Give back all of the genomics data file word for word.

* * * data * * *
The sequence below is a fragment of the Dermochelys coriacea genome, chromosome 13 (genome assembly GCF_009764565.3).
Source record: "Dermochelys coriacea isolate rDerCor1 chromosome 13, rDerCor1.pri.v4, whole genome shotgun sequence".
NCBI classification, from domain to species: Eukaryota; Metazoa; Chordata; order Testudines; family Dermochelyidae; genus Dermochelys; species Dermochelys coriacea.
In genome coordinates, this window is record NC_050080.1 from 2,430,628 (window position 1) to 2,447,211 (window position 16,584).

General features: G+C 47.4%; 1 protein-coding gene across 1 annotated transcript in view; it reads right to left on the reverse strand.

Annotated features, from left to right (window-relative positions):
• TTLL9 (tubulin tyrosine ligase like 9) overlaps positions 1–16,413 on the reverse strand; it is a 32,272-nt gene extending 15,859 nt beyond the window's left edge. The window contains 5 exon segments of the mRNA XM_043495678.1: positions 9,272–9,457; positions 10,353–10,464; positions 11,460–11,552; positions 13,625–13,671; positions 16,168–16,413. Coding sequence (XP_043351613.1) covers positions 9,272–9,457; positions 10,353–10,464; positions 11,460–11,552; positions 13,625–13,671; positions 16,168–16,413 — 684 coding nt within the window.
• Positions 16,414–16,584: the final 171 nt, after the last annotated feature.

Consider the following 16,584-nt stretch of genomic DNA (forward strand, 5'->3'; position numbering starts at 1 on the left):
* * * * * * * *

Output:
The sequence below is a fragment of the Dermochelys coriacea genome, chromosome 13 (genome assembly GCF_009764565.3).
Source record: "Dermochelys coriacea isolate rDerCor1 chromosome 13, rDerCor1.pri.v4, whole genome shotgun sequence".
NCBI classification, from domain to species: Eukaryota; Metazoa; Chordata; order Testudines; family Dermochelyidae; genus Dermochelys; species Dermochelys coriacea.
In genome coordinates, this window is record NC_050080.1 from 2,430,628 (window position 1) to 2,447,211 (window position 16,584).

General features: G+C 47.4%; 1 protein-coding gene across 1 annotated transcript in view; it reads right to left on the reverse strand.

Annotated features, from left to right (window-relative positions):
• TTLL9 (tubulin tyrosine ligase like 9) overlaps positions 1–16,413 on the reverse strand; it is a 32,272-nt gene extending 15,859 nt beyond the window's left edge. The window contains 5 exon segments of the mRNA XM_043495678.1: positions 9,272–9,457; positions 10,353–10,464; positions 11,460–11,552; positions 13,625–13,671; positions 16,168–16,413. Coding sequence (XP_043351613.1) covers positions 9,272–9,457; positions 10,353–10,464; positions 11,460–11,552; positions 13,625–13,671; positions 16,168–16,413 — 684 coding nt within the window.
• Positions 16,414–16,584: the final 171 nt, after the last annotated feature.

Consider the following 16,584-nt stretch of genomic DNA (forward strand, 5'->3'; position numbering starts at 1 on the left):